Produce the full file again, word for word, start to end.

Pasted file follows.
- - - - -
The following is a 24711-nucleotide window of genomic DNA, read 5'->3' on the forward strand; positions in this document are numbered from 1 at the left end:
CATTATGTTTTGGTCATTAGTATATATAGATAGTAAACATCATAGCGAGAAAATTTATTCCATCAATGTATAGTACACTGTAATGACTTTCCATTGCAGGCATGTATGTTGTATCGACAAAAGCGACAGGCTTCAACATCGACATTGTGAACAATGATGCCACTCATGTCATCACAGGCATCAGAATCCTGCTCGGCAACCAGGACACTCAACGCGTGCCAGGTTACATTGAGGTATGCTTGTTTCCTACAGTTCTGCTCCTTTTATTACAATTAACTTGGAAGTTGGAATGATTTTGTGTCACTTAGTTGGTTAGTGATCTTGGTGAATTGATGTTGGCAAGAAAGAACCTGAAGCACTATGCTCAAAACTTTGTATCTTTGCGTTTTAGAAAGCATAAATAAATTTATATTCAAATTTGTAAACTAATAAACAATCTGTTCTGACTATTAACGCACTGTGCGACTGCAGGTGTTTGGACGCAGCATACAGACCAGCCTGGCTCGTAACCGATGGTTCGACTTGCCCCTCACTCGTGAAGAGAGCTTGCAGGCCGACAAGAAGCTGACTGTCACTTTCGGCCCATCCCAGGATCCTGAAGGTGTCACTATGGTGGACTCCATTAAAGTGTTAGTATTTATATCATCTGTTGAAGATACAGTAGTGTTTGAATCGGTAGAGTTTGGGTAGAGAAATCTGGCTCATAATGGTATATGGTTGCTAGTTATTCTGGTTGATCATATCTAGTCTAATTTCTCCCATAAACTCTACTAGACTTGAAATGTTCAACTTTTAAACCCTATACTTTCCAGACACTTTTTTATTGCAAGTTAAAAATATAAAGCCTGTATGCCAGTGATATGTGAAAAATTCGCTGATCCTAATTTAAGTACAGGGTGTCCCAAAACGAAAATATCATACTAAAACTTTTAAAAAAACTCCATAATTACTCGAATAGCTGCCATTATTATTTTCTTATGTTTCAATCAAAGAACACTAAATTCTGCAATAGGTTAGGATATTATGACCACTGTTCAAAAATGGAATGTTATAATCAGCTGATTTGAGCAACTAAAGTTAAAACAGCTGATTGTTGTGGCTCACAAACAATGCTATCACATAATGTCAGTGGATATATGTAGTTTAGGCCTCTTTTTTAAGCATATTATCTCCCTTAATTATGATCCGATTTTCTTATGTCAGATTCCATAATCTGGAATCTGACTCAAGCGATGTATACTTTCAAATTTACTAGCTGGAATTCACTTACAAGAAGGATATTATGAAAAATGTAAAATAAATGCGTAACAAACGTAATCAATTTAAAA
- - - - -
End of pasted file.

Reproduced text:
The following is a 24711-nucleotide window of genomic DNA, read 5'->3' on the forward strand; positions in this document are numbered from 1 at the left end:
CATTATGTTTTGGTCATTAGTATATATAGATAGTAAACATCATAGCGAGAAAATTTATTCCATCAATGTATAGTACACTGTAATGACTTTCCATTGCAGGCATGTATGTTGTATCGACAAAAGCGACAGGCTTCAACATCGACATTGTGAACAATGATGCCACTCATGTCATCACAGGCATCAGAATCCTGCTCGGCAACCAGGACACTCAACGCGTGCCAGGTTACATTGAGGTATGCTTGTTTCCTACAGTTCTGCTCCTTTTATTACAATTAACTTGGAAGTTGGAATGATTTTGTGTCACTTAGTTGGTTAGTGATCTTGGTGAATTGATGTTGGCAAGAAAGAACCTGAAGCACTATGCTCAAAACTTTGTATCTTTGCGTTTTAGAAAGCATAAATAAATTTATATTCAAATTTGTAAACTAATAAACAATCTGTTCTGACTATTAACGCACTGTGCGACTGCAGGTGTTTGGACGCAGCATACAGACCAGCCTGGCTCGTAACCGATGGTTCGACTTGCCCCTCACTCGTGAAGAGAGCTTGCAGGCCGACAAGAAGCTGACTGTCACTTTCGGCCCATCCCAGGATCCTGAAGGTGTCACTATGGTGGACTCCATTAAAGTGTTAGTATTTATATCATCTGTTGAAGATACAGTAGTGTTTGAATCGGTAGAGTTTGGGTAGAGAAATCTGGCTCATAATGGTATATGGTTGCTAGTTATTCTGGTTGATCATATCTAGTCTAATTTCTCCCATAAACTCTACTAGACTTGAAATGTTCAACTTTTAAACCCTATACTTTCCAGACACTTTTTTATTGCAAGTTAAAAATATAAAGCCTGTATGCCAGTGATATGTGAAAAATTCGCTGATCCTAATTTAAGTACAGGGTGTCCCAAAACGAAAATATCATACTAAAACTTTTAAAAAAACTCCATAATTACTCGAATAGCTGCCATTATTATTTTCTTATGTTTCAATCAAAGAACACTAAATTCTGCAATAGGTTAGGATATTATGACCACTGTTCAAAAATGGAATGTTATAATCAGCTGATTTGAGCAACTAAAGTTAAAACAGCTGATTGTTGTGGCTCACAAACAATGCTATCACATAATGTCAGTGGATATATGTAGTTTAGGCCTCTTTTTTAAGCATATTATCTCCCTTAATTATGATCCGATTTTCTTATGTCAGATTCCATAATCTGGAATCTGACTCAAGCGATGTATACTTTCAAATTTACTAGCTGGAATTCACTTACAAGAAGGATATTATGAAAAATGTAAAATAAATGCGTAACAAACGTAATCAATTTAAAA